Resolution Or Decision

Posted by Larry Miller on January 1, 2012 under Why | Be the First to Comment

Now is the time so many people feel the necessity to make New Years resolutions. Somewhere between one and six weeks into the new year most of these resolutions are broken. Why is this? I would like to propose a few thoughts for your consideration.

Let’s start with the timing. If some sort of change were really necessary and it was desired strongly enough, why wait until the beginning of a new year. If, for some reason, your doctor tells you to cut boiled artichokes from your diet, those who value our health would cut them out immediately, not wait until the end of the year.

Next we can look at the content of most resolutions. Most tend to revolve around ourselves and things we couldn’t bring ourselves to do any other way. For several years I was a member at a local fitness facility… a gym. Come January, the place would be packed, but by mid February, it would be back to normal. So many wanted to be in better shape, and they took the first step in signing up for a gym membership. Yet, when they found out about the work involved in getting into shape, enthusiasm and commitment faded rapidly.

So, perhaps, to be successful, it takes a resolution that goes beyond ourselves. If living healthier, or improving ourselves intellectually is not enough to get most of us to follow through on our commitment to be a better person there has to be another answer.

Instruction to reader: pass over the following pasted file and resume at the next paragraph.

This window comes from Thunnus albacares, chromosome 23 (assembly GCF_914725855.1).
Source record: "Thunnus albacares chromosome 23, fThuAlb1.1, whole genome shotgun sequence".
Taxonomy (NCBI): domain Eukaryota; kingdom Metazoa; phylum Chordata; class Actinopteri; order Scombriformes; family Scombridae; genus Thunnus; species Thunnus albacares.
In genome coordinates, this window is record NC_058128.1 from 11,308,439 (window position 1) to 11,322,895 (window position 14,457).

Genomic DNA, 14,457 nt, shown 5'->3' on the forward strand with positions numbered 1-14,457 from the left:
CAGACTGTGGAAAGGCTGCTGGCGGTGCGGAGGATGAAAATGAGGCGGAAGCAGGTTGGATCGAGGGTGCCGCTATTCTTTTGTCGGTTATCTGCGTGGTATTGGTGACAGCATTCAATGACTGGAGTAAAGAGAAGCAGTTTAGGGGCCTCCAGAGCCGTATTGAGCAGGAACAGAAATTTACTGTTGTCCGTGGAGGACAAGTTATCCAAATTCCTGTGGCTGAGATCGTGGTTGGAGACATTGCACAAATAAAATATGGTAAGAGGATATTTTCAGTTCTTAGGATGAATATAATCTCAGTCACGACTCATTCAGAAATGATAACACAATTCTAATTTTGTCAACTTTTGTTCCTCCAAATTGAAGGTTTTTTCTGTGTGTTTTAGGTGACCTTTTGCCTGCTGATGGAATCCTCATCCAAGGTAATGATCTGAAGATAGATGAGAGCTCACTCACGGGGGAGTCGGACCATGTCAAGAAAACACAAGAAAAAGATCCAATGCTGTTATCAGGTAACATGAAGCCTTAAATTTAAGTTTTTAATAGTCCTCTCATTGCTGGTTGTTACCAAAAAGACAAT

Resolutions come apart for two reasons. The first of which we’ve already looked at – the goal we are chasing needs to be bigger than ourselves… something we will extend ourselves and sacrifice for. The other thing is that we are trying to do it by ourselves. Matthew 6:27 (NIV) tells us “Who of you by worrying can add a single hour to his life?” And this is followed up by “I can do all this through him who gives me strength.” (Philippians 4:13 NIV)

Just making a resolution that is not big enough to motivate us, making the wrong resolution, and trying to do it all on our own is a sure recipe for failure. What we need is to give the whole matter of changes – whether personal, social or political some serious thought and prayer. This means we are looking at giving the Father more than just a laundry list of wants, but spending time listening to the response.

Then, forget the resolutions. Make a decision based on what really needs to be done, and your part in it. Make that decision and make it work! A decision, unlike a resolution, is something that is not made lightly, and is not something that is forgotten lightly either.

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